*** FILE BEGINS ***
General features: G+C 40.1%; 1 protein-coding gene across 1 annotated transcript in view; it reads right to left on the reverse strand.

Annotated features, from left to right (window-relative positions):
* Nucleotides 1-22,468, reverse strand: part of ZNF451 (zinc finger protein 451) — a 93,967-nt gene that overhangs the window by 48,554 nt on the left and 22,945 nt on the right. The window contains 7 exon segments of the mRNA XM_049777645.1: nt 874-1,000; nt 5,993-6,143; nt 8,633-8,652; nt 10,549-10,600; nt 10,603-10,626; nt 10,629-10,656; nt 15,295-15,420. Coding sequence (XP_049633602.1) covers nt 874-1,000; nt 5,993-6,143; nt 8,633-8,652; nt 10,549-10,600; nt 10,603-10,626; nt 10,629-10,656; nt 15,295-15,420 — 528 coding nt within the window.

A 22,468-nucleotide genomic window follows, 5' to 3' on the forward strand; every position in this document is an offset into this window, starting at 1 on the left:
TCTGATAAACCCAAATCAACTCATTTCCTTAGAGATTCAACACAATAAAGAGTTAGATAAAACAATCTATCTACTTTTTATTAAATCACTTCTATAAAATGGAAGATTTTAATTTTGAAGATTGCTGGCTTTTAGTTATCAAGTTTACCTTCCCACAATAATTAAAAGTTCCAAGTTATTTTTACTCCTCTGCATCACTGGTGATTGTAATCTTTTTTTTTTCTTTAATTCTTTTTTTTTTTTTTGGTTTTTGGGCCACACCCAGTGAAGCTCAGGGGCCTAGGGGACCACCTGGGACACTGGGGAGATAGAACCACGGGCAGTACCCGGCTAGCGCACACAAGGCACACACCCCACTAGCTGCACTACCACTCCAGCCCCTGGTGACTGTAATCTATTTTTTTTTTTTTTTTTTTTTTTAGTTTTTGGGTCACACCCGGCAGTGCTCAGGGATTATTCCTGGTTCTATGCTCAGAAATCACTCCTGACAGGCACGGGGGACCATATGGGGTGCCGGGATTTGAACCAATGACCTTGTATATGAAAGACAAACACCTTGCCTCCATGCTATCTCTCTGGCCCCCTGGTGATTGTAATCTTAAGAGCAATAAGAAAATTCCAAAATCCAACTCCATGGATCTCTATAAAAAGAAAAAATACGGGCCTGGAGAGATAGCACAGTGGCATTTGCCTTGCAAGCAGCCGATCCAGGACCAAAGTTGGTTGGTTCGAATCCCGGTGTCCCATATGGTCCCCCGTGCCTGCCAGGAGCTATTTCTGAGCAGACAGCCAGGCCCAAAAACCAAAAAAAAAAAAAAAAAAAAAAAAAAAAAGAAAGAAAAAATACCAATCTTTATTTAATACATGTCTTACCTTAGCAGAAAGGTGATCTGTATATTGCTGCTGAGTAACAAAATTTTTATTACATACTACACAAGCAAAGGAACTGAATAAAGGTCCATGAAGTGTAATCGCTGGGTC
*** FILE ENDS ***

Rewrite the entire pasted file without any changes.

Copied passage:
General features: G+C 40.1%; 1 protein-coding gene across 1 annotated transcript in view; it reads right to left on the reverse strand.

Annotated features, from left to right (window-relative positions):
* Nucleotides 1-22,468, reverse strand: part of ZNF451 (zinc finger protein 451) — a 93,967-nt gene that overhangs the window by 48,554 nt on the left and 22,945 nt on the right. The window contains 7 exon segments of the mRNA XM_049777645.1: nt 874-1,000; nt 5,993-6,143; nt 8,633-8,652; nt 10,549-10,600; nt 10,603-10,626; nt 10,629-10,656; nt 15,295-15,420. Coding sequence (XP_049633602.1) covers nt 874-1,000; nt 5,993-6,143; nt 8,633-8,652; nt 10,549-10,600; nt 10,603-10,626; nt 10,629-10,656; nt 15,295-15,420 — 528 coding nt within the window.

A 22,468-nucleotide genomic window follows, 5' to 3' on the forward strand; every position in this document is an offset into this window, starting at 1 on the left:
TCTGATAAACCCAAATCAACTCATTTCCTTAGAGATTCAACACAATAAAGAGTTAGATAAAACAATCTATCTACTTTTTATTAAATCACTTCTATAAAATGGAAGATTTTAATTTTGAAGATTGCTGGCTTTTAGTTATCAAGTTTACCTTCCCACAATAATTAAAAGTTCCAAGTTATTTTTACTCCTCTGCATCACTGGTGATTGTAATCTTTTTTTTTTCTTTAATTCTTTTTTTTTTTTTTGGTTTTTGGGCCACACCCAGTGAAGCTCAGGGGCCTAGGGGACCACCTGGGACACTGGGGAGATAGAACCACGGGCAGTACCCGGCTAGCGCACACAAGGCACACACCCCACTAGCTGCACTACCACTCCAGCCCCTGGTGACTGTAATCTATTTTTTTTTTTTTTTTTTTTTTTAGTTTTTGGGTCACACCCGGCAGTGCTCAGGGATTATTCCTGGTTCTATGCTCAGAAATCACTCCTGACAGGCACGGGGGACCATATGGGGTGCCGGGATTTGAACCAATGACCTTGTATATGAAAGACAAACACCTTGCCTCCATGCTATCTCTCTGGCCCCCTGGTGATTGTAATCTTAAGAGCAATAAGAAAATTCCAAAATCCAACTCCATGGATCTCTATAAAAAGAAAAAATACGGGCCTGGAGAGATAGCACAGTGGCATTTGCCTTGCAAGCAGCCGATCCAGGACCAAAGTTGGTTGGTTCGAATCCCGGTGTCCCATATGGTCCCCCGTGCCTGCCAGGAGCTATTTCTGAGCAGACAGCCAGGCCCAAAAACCAAAAAAAAAAAAAAAAAAAAAAAAAAAAAGAAAGAAAAAATACCAATCTTTATTTAATACATGTCTTACCTTAGCAGAAAGGTGATCTGTATATTGCTGCTGAGTAACAAAATTTTTATTACATACTACACAAGCAAAGGAACTGAATAAAGGTCCATGAAGTGTAATCGCTGGGTC